At the state level, the end of the PHE will also trigger changes. Some states, like Colorado, have required employers to provide an additional amount of paid sick leave during the COVID-19 public health emergency in an amount based on the number of hours the employee works. Those requirements will soon come to an end.

In other states such as California, the expiration of the PHE will not make much difference. California has a new non-emergency COVID-19 regulation that took effect on February 3 and will be in effect for two years.

What Will Remain?

Updates from note that the Administration’s continued response to COVID-19 is not fully dependent on the expiration of the PHE. There will still be pathways for emergency use authorizations (EUAs) for COVID-19 products (tests, vaccines, and treatments) through the Food and Drug Administration (FDA), and major telehealth flexibilities will continue to exist for those participating in Medicare or Medicaid.

The FDA can still continue to issue new EUAs when criteria for issuance are met. Major telehealth flexibilities will continue for those participating in Medicare and Medicaid. COVID-19 vaccines will still be free for those with insurance even when the PHE ends because of various federal laws, including the Affordable Care Act, that are independent of the PHE expiration. The CDC also confirmed that wastewater surveillance and genomic surveillance will remain in place.

Workplace Safety Standards Not Yet Addressed

There have been no COVID-19 recent guidance updates from the Occupational Safety and Health Administration (OSHA) related to the expiration of the COVID-19 PHE. In January 2021, the agency issued guidance designed to help employers protect unvaccinated and other “at risk” workers. OSHA’s guidance had not been updated since August 13, 2021.

Similarly, OSHA has not updated its Interim Enforcement Response Plan for Coronavirus Disease 2019 (COVID-19) or its summary of COVID-19 regulations since July 2021. This means that COVID-19 can still be a recordable illness on OSHA 300 logs mandated by 29 CFR Part 1904 if a worker is infected as a result of performing their work-related duties, and other recording criteria are met. See OSHA’s Injury and Illness Recordkeeping and Reporting Requirements for a summary of recording criteria.

Though OSHA has been silent on any plans to update its COVID-19-related requirements and guidance, it has signaled on its COVID-19 resource website that updates are coming soon to guidance for mitigating the spread of COVID-19 in the workplace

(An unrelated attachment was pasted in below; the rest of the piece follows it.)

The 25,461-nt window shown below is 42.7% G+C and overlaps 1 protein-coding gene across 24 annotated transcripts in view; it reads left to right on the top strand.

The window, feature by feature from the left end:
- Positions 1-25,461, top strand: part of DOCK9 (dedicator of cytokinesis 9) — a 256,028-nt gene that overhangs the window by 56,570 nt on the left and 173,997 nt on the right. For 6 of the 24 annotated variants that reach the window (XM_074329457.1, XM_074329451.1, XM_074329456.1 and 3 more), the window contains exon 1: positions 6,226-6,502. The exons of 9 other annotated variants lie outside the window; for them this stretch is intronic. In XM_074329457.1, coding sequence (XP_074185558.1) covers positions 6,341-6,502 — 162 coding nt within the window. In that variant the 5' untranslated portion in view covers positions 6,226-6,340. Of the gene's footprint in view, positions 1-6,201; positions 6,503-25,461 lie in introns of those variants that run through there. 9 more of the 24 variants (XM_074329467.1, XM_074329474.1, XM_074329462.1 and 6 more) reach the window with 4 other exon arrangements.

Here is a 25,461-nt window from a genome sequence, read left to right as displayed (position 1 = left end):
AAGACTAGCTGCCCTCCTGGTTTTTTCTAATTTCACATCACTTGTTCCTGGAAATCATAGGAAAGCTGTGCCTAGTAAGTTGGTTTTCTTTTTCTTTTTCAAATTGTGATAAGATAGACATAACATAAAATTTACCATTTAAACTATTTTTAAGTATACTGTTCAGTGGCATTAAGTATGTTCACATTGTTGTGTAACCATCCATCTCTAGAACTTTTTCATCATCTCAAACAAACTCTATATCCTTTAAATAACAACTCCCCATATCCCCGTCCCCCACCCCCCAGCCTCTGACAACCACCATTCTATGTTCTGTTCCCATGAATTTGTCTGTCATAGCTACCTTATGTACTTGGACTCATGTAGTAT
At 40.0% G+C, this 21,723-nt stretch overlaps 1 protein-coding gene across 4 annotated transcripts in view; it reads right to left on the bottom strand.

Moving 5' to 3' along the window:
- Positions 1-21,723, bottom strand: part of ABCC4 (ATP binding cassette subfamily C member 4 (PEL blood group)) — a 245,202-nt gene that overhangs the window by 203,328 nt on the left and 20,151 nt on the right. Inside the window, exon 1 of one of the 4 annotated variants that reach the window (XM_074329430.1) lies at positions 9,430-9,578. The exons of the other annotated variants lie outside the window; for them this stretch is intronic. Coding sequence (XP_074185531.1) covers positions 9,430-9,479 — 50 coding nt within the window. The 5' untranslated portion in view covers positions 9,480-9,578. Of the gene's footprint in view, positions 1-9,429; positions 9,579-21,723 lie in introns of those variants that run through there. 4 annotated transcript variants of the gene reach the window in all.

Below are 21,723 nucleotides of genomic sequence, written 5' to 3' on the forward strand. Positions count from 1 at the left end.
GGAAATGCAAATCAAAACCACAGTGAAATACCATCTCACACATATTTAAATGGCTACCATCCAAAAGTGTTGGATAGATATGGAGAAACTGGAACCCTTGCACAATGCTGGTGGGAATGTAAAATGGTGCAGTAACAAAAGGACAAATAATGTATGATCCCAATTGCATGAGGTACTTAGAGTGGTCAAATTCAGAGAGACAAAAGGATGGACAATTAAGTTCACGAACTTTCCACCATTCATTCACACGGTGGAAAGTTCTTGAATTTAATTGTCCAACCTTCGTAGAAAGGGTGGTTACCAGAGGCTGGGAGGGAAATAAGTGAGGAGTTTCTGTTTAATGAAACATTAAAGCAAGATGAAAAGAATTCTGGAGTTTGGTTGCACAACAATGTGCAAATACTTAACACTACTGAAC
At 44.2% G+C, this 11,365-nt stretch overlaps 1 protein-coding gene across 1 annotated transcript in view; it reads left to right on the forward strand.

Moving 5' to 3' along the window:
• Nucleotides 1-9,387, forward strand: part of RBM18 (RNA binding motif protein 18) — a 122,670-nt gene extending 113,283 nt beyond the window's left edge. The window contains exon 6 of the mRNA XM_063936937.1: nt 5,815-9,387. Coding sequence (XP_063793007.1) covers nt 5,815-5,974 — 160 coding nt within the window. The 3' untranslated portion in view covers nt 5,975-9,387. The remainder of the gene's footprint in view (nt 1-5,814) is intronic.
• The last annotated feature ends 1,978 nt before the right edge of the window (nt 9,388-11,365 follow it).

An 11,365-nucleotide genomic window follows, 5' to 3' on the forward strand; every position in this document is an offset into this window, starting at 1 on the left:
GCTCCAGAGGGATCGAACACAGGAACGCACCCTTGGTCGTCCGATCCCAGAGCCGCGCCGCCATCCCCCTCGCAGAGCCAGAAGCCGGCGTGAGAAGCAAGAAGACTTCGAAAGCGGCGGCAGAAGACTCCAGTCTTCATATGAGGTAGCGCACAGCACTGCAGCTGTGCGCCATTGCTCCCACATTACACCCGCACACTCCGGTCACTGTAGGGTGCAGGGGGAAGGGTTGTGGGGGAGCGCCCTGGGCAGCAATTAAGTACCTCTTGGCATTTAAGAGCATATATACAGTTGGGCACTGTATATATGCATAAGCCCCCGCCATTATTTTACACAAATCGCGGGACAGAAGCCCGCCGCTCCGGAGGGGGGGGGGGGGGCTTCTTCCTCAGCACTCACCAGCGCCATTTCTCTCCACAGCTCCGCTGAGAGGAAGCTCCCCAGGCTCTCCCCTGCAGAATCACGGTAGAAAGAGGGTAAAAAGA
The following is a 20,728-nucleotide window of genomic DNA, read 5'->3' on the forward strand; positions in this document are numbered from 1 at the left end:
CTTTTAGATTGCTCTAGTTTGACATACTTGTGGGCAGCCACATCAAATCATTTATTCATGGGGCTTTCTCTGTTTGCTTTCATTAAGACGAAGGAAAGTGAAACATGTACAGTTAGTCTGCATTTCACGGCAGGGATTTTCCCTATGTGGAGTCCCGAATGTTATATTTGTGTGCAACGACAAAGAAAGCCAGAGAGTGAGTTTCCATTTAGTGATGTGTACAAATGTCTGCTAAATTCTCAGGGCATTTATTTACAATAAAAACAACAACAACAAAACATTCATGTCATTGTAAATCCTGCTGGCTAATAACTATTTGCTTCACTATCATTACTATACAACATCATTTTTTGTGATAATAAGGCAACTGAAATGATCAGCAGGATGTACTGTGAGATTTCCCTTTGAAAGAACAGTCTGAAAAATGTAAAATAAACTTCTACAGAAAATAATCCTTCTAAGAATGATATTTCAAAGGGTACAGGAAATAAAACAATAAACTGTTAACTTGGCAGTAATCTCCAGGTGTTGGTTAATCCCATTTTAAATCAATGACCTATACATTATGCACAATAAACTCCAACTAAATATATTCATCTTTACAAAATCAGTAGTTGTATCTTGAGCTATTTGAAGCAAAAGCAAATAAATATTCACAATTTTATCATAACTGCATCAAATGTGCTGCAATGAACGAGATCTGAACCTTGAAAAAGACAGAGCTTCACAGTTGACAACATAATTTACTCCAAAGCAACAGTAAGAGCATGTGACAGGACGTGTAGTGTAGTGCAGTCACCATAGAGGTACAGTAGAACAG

What Should You Do?

  1. Stay abreast of any COVID-19 updates in the jurisdictions in which you operate. Though some states conditioned their COVID-19 requirements on the federal PHE, some state and local governments have adopted provisions that are more strict than federal COVID-19 policies, especially in the healthcare setting, and many of these are independent of the PHE expiration.
  2. Remember that there is still a need to be vigilant in your workplace to mitigate the spread of COVID-19 and other illnesses. Even with the expiration of the PHE, OSHA will still look to the general duty clause and general standards, including Personal Protective Equipment (PPE) and Respiratory Protection Standards, for enforcement regarding the hazards of COVID-19.
  3. Continue to follow OSHA’s recordkeeping guidance regarding COVID-19.
  4. Watch CDC and OSHA website links provided in this ELert for updates on COVID-19 guidance.
  5. Continue to periodically review and update your COVID-19 procedures to ensure that they reflect current federal, state, and local guidance on COVID-19. It is also important to review your COVID-19-related sick leave laws to ensure that you are not relying on outdated information.
  6. Consider the potential interplay between COVID-19 and other employment laws. Under the Americans with Disabilities Act (ADA), employers are required to engage in the interactive process with employees who seek a medical accommodation, which extends to long-COVID. The Equal Employment Opportunity Commission (EEOC) has issued guidance about the interplay between COVID-19, the ADA, and other EEO laws. The EEOC also consolidated resources here on COVID-19 and its relation to EEO laws.

We will continue to monitor these developments and provide updates as appropriate. This information is not intend to be, and should not be construed as, legal advice for any particular fact situation. Please contact one of our attorneys at Schwartz Rollins, or our legal assistant, Vicki Perry at 404.844.4130.